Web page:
A passionate student of the arts, Maurice Berger passed away on March 23 as a result of COVID-19, after spending a lifetime championing understanding and tolerance.

Born to an impoverished New York family, Berger rose to become a highly respected academic, art historian and curator, and notably used his platform to challenge racism and bigotry, which he credited to being influenced by the African-American and Hispanic children he grew up with in New York.

He earned his undergraduate degree from Hunter College, and later studied for a doctorate in art history and critical theory at the City University of New York.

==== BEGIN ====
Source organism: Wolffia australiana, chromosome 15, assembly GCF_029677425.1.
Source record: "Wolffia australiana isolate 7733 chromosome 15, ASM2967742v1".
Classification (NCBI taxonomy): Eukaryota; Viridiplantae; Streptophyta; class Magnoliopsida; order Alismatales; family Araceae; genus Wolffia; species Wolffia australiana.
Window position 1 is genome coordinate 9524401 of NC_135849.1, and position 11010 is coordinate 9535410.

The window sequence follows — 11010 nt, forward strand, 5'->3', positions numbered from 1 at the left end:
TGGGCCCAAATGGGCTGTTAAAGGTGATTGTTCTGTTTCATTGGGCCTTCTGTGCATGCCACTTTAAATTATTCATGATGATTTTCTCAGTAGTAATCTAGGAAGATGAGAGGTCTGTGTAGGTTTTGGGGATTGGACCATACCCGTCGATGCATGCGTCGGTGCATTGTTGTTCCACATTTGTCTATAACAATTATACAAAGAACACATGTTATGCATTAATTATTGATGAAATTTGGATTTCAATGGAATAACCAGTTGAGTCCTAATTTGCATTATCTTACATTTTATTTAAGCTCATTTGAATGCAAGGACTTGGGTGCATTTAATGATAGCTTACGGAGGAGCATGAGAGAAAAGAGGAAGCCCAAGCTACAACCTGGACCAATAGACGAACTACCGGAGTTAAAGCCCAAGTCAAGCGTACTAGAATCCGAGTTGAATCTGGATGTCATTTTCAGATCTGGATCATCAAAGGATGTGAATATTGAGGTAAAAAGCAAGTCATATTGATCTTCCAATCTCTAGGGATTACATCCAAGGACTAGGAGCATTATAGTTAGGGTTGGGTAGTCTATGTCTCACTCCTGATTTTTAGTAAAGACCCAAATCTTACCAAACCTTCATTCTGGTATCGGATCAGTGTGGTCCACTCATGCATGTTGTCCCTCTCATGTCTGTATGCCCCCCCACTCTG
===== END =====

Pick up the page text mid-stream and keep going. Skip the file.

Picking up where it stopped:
Berger’s 1999 memoir White Lies turned a critical eye to race relations in America, and in 2017, he curated a series of photographs for The New York Times examining the history of race in the United States.

In a statement, New York’s Jewish Museum paid tribute to his legacy: “For more than 25 years, Berger was a valued colleague and friend of the Museum who passionately demonstrated the highest standards of scholarship and intellectual integrity. His work on race-relations, American and Jewish culture, and his belief in making exhibitions and the written word meaningful and accessible for everyone, inspired, challenged, and encouraged so many in the curatorial profession—and beyond.”

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